Views from the Cab

By David Tollefson, Columnist 

You may have not noticed, but this past April 11, 2022, was Lineworker Appreciation Day.  

We all get electric power from somewhere. In my area my power has always come from Agralite Cooperative in Benson, since the early 1940s. Farmers north and east of my farm toward Starbuck get their electricity from REA (Runestone Electric Association) of Alexandria.

Areas around and in the cities and villages of Pope County generally get their energy from Excel in the Twin Cities.

All electric lines were installed by lineworkers, and the same workers maintain the lines and fix them when there are outages for whatever reason—weather, outages from animals, etc.

In the April newsletter I recently received, the headlines paid tribute to the lineworkers. Here is the information about the lineworkers, most likely written by Agralite Manager Kory Johnson:

You’ve likely noticed Agralite Electric Cooperative’s crew out and about, working on power lines and other electrical equipment in our community. It’s no secret that a lineworker’s job is tough—but it’s a job that’s essential and must be done, often in challenging conditions. This month, as we celebrate Lineworker Appreciation Day on April 11, I thought I’d share some interesting facts about electric lineworkers with you. 

The work can be heavy, in more ways than one. Did you know the equipment and tools while climbing a utility pole can weigh up to 50 pounds– that’s the same as carrying six gallons of water. Speaking of utility poles, lineworkers are required to climb poles ranging anywhere from 30 to 120 feet tall. Needless to say, if you have a fear of heights, this likely isn’t the career path for you.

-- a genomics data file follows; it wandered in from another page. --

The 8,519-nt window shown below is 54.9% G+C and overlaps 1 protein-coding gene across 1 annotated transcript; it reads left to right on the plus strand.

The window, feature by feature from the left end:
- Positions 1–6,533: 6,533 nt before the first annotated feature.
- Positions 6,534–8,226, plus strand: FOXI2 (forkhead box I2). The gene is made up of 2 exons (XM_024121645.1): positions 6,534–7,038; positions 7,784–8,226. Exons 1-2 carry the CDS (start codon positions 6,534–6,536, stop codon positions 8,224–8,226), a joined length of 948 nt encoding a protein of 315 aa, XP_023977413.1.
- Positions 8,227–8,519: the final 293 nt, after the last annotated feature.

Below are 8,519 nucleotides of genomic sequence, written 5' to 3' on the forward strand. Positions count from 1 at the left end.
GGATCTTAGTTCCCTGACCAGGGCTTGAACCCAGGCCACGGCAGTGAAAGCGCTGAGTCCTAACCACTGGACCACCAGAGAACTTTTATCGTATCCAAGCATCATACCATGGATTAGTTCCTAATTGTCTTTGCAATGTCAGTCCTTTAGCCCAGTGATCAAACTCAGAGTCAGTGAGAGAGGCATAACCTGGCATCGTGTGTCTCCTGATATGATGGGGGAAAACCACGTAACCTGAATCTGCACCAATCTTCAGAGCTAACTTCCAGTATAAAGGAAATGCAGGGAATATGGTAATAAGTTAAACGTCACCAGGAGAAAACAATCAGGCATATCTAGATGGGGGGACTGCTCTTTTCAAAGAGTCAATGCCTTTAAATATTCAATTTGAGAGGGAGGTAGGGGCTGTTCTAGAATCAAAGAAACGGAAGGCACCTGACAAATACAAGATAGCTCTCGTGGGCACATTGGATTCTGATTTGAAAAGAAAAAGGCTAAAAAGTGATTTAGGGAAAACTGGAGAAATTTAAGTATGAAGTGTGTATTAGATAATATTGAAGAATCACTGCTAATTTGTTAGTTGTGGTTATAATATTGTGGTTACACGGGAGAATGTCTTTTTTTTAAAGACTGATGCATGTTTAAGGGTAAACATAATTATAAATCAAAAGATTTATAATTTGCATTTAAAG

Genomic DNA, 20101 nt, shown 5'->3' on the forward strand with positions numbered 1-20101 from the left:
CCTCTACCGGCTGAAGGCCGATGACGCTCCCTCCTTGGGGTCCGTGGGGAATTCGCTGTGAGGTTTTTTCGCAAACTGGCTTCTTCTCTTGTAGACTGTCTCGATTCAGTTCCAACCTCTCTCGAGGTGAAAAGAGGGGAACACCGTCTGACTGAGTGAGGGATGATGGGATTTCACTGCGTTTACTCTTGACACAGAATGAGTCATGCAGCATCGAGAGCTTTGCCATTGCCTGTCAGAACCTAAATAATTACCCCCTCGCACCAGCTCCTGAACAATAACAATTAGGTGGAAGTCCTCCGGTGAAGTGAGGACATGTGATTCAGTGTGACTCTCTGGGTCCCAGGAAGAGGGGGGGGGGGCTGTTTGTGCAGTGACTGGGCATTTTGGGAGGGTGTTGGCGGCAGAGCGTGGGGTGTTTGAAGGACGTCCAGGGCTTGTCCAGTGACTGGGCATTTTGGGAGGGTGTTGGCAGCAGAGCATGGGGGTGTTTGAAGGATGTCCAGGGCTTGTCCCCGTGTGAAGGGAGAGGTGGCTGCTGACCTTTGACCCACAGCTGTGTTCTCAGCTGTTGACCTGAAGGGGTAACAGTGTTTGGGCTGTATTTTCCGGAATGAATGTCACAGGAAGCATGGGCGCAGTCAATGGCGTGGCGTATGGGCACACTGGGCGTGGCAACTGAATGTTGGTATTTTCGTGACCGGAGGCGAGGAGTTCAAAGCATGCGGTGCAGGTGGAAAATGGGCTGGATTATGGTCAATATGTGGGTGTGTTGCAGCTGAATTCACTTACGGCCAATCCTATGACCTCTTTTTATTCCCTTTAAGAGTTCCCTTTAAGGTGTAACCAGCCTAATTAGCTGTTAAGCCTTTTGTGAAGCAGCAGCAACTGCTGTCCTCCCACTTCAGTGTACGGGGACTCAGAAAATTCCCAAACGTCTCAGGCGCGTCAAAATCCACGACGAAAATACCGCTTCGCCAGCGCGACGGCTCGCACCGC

Lineworkers must be committed to their career—because it’s not just a job, it’s a lifestyle. The long hours and ever-present danger can truly take a toll.  In fact, being a lineworker is listed in the top 10 most dangerous jobs in the U.S.  

Lineworkers often work non-traditional hours and outdoors in difficult conditions. While the job does not require a college degree, it does require technical skills, years of training and hands-on learning. Did you know that to become a journeyman lineworker can take more than 7,000 hours of training (or about four years)? That’s because working with high-voltage equipment requires specialized skills experience and an ongoing mental toughness. Shortcuts are not an option, and there is no room for error in this line of work.

Despite the many challenges, Agralite Electric Cooperative’s lineworkers are committed to powering our local community. During severe weather events that bring major power outages, lineworkers are among the first ones called. They must be ready to leave the comfort of their home and families unexpectedly, and they don’t return until the job is done, often days later. That’s why the lineworker’s family is also dedicated to service. They understand the importance of the job to the community.